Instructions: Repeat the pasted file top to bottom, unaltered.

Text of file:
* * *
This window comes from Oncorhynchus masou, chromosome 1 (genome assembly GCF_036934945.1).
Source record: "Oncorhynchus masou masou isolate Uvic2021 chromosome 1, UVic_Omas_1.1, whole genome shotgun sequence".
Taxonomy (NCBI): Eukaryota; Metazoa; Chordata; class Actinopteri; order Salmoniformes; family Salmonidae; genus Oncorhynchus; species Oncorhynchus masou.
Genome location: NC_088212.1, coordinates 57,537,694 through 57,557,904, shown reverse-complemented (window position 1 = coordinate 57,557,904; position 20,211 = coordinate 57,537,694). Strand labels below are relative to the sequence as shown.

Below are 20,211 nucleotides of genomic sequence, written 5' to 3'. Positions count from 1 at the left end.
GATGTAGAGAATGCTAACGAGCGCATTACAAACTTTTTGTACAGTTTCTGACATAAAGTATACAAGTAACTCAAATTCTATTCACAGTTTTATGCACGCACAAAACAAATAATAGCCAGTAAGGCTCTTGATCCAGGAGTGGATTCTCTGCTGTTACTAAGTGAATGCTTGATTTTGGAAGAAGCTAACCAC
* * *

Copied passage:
This window comes from Oncorhynchus masou, chromosome 1 (genome assembly GCF_036934945.1).
Source record: "Oncorhynchus masou masou isolate Uvic2021 chromosome 1, UVic_Omas_1.1, whole genome shotgun sequence".
Taxonomy (NCBI): Eukaryota; Metazoa; Chordata; class Actinopteri; order Salmoniformes; family Salmonidae; genus Oncorhynchus; species Oncorhynchus masou.
Genome location: NC_088212.1, coordinates 57,537,694 through 57,557,904, shown reverse-complemented (window position 1 = coordinate 57,557,904; position 20,211 = coordinate 57,537,694). Strand labels below are relative to the sequence as shown.

Below are 20,211 nucleotides of genomic sequence, written 5' to 3'. Positions count from 1 at the left end.
GATGTAGAGAATGCTAACGAGCGCATTACAAACTTTTTGTACAGTTTCTGACATAAAGTATACAAGTAACTCAAATTCTATTCACAGTTTTATGCACGCACAAAACAAATAATAGCCAGTAAGGCTCTTGATCCAGGAGTGGATTCTCTGCTGTTACTAAGTGAATGCTTGATTTTGGAAGAAGCTAACCAC